Malaysian tour guide learns life lessons from foreign tourists in late 1980s

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In the first part of my story, I talked about one of my first working assignments as a tour guide in Malaysia, where my “sifu” Ramli and I brought a group of Australians from Singapore to Kelantan. .

The second part begins with a journey from Kelantan on Route 4 to Route 1 – Penang.

Once in Penang, we headed to the pier and onto the colonial-style double-decker ferry, to cross to the island. The Australians kept busy for the half hour journey by taking photos. One said she was eager to see the Queen Victoria Memorial Clock Tower near Penang Harbor, as well as Fort Cornwallis.

I love the state’s name in Malay, “Pulau Pinang”, because it tells us a bit about how the island got its name – from the ubiquitous areca palm trees. Ramli suggested that we go to Balik Pulau first, before stopping at the Temple of the Serpent, and then circling the airport area in search of areca palms. It was my first time in this part of Penang and I was very surprised that the place is still largely covered with thick jungle.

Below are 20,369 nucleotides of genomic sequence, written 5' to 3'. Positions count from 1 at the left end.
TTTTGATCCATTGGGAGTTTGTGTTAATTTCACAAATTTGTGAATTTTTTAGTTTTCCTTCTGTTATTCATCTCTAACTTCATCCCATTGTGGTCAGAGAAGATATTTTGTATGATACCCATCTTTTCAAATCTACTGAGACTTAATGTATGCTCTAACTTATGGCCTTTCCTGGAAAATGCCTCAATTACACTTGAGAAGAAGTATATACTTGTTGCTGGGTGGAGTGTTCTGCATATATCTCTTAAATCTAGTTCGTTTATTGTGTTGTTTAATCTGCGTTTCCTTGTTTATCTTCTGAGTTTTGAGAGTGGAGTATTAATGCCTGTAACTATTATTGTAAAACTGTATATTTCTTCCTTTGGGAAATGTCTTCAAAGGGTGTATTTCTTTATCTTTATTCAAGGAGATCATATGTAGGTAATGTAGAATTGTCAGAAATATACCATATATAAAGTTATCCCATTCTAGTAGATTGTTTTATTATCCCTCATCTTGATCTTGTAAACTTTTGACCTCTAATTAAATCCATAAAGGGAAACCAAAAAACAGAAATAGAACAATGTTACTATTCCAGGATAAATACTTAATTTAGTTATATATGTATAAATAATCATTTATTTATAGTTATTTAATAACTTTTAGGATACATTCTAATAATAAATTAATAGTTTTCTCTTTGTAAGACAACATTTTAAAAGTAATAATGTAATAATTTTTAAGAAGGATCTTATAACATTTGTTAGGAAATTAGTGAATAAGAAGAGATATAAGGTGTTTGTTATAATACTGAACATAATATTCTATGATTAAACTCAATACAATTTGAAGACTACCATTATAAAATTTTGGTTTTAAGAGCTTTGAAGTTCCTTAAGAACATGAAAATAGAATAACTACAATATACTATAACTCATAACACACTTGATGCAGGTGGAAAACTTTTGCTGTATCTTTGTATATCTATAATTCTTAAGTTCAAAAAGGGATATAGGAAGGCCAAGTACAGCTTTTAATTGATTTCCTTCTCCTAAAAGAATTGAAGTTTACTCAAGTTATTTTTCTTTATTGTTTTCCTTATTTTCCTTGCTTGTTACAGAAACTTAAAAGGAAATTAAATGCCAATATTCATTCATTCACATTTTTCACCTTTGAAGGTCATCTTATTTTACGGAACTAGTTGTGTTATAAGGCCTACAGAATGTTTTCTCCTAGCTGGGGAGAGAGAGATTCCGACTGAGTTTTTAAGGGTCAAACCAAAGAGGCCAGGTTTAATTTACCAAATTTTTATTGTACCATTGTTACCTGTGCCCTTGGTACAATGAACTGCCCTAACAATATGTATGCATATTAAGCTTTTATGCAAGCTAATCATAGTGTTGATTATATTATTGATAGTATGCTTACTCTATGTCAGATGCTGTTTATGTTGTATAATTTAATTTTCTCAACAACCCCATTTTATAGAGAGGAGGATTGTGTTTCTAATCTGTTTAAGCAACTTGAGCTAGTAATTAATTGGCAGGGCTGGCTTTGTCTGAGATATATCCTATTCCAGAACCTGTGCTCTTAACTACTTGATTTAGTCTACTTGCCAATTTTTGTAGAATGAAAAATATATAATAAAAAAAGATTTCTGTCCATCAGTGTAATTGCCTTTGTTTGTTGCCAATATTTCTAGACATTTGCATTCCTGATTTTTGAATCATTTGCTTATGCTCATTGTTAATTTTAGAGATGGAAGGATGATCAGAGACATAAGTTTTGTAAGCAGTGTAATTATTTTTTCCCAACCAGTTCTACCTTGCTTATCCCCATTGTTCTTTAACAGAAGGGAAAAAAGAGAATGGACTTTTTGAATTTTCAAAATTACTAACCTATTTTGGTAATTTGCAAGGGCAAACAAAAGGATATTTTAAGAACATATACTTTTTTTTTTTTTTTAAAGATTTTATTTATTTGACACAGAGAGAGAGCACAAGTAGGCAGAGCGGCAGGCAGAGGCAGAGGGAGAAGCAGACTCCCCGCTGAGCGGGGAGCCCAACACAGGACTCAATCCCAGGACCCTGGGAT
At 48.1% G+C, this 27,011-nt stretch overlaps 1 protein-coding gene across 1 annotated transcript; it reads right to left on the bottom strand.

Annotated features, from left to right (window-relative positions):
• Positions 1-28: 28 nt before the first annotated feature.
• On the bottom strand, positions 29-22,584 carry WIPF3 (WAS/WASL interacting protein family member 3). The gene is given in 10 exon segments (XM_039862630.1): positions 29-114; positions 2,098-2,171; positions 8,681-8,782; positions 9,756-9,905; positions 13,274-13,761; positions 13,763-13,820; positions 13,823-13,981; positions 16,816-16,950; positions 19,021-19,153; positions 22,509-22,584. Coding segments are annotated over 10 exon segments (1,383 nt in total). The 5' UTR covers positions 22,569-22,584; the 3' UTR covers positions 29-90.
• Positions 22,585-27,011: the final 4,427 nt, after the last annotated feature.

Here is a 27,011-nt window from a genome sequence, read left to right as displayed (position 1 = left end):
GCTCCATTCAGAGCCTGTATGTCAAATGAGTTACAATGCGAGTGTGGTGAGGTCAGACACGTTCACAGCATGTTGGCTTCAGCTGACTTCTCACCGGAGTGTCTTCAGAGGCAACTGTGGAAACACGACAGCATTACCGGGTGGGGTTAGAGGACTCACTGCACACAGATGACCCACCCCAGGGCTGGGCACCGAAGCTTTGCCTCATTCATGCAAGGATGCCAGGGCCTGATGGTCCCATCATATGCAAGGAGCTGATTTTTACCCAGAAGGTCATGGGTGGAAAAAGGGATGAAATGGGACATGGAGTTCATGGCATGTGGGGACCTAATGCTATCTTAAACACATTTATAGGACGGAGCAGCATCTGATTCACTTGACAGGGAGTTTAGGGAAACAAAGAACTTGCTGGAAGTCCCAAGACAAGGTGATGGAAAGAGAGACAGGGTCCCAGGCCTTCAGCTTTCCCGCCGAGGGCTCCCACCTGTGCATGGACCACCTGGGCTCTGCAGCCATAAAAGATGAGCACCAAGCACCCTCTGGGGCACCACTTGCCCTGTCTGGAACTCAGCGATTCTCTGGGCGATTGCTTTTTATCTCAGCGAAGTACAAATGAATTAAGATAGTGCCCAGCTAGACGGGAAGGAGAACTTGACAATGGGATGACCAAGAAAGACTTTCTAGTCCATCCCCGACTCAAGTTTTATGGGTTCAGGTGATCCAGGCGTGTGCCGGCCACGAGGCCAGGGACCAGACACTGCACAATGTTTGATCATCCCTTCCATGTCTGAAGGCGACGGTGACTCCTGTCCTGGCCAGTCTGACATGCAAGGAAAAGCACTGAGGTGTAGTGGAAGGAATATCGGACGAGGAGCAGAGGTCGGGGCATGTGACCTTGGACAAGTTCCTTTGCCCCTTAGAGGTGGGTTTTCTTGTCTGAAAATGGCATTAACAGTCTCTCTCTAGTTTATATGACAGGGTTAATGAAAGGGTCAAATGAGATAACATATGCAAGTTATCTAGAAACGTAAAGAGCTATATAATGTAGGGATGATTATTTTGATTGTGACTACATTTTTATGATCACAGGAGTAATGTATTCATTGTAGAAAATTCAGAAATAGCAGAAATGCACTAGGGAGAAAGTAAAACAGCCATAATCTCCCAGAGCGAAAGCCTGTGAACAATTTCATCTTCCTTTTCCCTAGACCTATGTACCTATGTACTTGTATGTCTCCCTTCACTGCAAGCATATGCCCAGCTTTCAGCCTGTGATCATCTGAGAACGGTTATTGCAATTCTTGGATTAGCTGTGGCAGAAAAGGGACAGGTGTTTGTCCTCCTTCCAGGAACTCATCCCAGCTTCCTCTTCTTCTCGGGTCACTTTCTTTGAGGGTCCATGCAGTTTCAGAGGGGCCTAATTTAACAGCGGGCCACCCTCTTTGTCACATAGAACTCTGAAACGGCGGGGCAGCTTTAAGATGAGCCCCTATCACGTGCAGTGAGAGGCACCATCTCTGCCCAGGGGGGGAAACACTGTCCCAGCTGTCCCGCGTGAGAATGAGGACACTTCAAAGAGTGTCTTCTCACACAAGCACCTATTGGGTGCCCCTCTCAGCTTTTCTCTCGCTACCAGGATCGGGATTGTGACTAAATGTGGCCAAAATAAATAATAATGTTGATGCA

We could see a lot of tall palm trees on the slopes of the hills, but unfortunately they were of little economic value to the local residents who by then had started growing the more lucrative durians instead.

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After explaining the palm trees to the tourists, one of them asked, “Is it legal to clear the land to make way for the durian plantations?” I replied that they had to ask the original inhabitants of the hills – the very lively monkeys!

Penang is blessed with rich resources that are perfect for sightseeing, such as lush green hills, pristine beaches, and many heartwarming stories from the past. I introduced my guests to the local Chinese clan houses, temples, and all of the many festivals that we celebrate throughout the year.

The columnist introduced his guests to the local Chinese clan houses, temples and all the many festivals we celebrate throughout the year.